TitleThe importance of place
NameVan Horne, Sheryl Lynn (author), Kennedy, Leslie W (chair), Veysey, Bonita (internal member), Hartjen, Clayton (internal member), Helms, Ronald (outside member), Rutgers University, Graduate School - Newark,
Intimate partner violence--United States,
Rural crimes--United States
DescriptionLittle research in the United States has focused on homicides outside cities. This study examines the impact of structural factors on intimate partner homicides in rural counties, as well as, across the nation as a whole. Expanding on the paucity of research on rural crime, this research applies the systemic reformulation of social disorganization theory and considers the importance of civic engagement and religious participation variables in influencing these outcomes. Utilizing recent Uniform Crime Report Supplementary Homicide Report data (2000-2005), U.S. Census data (2000), a study of County Characteristics (2000-2007), and the Association of Religion Data Archives Religious Congregations and Membership Study of 2000, this study investigates how the systemic reformulation of social disorganization theory explains intimate partner homicides across the country and in rural counties. In examining the structural correlates of homicide and the impact of social institutions, this research bridges the gaps between social organization theories and cultural or subcultural theories. By incorporating institutions into the analysis, this study examines the "relatively stable configuration of statuses, roles, values, and norms that emerge from the basic functional requirements of a society" (Messner and Rosenfeld, 1999: 28). Through the inclusion of religious and political institutions, this analysis adds to the understanding of the impact of institutional factors on intimate partner homicides and finds that in rural communities, especially, religious participation and voter participation are negatively correlated to intimate partner homicides. This study found that the systemic reformulation of social disorganization theory and the concepts therein significantly explained intimate partner homicide counts across the country, though religious participation was not significant. For rural counties, the model was significant but only the population structure component, which included population density and population size, and religious participation were statistically significant These findings have important policy implications .With more recently emerging literature on the importance of civic engagement, this research highlights the importance of further investigation of voter participatory norms, especially in future studies of crimes in rural locations. Additionally, religious participation must be investigated further, especially in studies involving rural communities.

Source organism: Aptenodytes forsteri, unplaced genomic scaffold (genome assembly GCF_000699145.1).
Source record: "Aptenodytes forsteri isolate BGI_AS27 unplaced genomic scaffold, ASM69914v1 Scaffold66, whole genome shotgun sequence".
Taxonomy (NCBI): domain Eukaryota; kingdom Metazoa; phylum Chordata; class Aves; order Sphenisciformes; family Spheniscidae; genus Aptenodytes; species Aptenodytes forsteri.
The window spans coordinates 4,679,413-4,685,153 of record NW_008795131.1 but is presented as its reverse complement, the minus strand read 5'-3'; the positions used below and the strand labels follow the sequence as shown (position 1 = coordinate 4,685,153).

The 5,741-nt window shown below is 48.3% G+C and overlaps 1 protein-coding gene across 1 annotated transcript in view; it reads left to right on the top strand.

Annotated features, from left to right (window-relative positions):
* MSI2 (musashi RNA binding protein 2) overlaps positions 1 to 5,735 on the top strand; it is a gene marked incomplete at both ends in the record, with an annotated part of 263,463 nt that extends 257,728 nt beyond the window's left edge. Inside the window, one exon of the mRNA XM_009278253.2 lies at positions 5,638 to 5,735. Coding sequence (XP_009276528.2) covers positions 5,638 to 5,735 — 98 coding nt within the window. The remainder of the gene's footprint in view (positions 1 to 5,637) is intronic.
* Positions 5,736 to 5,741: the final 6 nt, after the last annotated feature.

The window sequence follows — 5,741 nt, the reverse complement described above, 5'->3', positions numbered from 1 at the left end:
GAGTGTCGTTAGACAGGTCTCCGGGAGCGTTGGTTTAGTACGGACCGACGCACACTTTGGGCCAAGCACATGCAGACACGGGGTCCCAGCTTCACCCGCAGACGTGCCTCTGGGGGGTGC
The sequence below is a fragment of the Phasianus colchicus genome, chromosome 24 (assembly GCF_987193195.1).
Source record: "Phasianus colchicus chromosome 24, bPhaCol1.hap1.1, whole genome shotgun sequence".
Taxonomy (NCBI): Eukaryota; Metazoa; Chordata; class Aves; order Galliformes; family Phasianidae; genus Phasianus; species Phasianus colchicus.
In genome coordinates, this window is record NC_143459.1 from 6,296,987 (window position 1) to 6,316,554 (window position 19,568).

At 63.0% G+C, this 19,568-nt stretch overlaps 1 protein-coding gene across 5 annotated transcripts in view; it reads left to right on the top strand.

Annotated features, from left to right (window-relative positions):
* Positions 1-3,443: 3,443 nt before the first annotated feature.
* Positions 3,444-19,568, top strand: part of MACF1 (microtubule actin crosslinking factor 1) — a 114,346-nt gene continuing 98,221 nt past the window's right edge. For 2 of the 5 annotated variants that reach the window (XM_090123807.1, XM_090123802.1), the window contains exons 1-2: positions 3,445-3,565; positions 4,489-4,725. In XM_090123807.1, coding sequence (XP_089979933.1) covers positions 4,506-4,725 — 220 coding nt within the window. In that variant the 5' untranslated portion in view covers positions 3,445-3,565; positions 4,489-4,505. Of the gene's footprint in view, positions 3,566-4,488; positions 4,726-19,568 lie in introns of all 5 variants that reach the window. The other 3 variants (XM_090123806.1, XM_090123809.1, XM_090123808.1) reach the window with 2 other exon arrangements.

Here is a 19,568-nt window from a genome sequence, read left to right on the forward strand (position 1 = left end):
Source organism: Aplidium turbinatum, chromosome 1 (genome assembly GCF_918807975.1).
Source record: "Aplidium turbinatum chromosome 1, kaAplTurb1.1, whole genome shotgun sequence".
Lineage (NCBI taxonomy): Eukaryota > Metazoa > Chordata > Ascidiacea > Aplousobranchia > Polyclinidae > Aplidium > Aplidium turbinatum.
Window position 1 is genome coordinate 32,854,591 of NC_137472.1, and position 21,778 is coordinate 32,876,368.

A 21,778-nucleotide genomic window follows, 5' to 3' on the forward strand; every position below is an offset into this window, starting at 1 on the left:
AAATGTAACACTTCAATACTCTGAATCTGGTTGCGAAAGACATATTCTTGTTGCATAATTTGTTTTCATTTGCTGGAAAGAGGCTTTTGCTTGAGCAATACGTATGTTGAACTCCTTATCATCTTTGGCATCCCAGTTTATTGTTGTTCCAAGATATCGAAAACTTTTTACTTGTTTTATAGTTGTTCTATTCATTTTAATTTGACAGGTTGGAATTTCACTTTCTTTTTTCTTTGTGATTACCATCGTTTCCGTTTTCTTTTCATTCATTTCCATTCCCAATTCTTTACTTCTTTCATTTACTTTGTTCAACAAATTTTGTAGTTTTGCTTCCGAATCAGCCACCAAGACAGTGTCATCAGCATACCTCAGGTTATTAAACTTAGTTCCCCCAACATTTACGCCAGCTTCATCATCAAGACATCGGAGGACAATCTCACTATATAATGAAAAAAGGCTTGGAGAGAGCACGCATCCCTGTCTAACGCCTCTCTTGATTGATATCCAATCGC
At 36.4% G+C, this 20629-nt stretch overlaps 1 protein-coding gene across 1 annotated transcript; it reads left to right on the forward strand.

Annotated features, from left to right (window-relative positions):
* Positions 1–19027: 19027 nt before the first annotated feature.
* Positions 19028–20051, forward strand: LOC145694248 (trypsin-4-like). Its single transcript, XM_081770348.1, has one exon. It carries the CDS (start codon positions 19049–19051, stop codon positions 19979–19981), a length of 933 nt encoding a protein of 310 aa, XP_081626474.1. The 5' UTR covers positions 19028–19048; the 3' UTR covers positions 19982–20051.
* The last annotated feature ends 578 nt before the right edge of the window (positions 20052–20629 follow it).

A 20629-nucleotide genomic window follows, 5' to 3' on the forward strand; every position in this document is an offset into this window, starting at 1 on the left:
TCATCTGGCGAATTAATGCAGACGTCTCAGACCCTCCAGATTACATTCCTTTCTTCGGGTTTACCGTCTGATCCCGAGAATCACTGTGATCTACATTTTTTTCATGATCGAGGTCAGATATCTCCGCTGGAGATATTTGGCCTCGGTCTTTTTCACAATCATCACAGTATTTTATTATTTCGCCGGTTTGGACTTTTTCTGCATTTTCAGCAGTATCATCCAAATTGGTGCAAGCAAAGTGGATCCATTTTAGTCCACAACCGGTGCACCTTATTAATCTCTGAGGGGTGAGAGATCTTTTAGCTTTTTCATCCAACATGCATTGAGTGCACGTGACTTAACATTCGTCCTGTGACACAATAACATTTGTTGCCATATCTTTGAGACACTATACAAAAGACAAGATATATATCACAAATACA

NoteIncludes bibliographical references
Noteby Sheryl Lynn Van Horne
CollectionGraduate School - Newark Electronic Theses and Dissertations
Organization NameRutgers, The State University of New Jersey
RightsThe author owns the copyright to this work.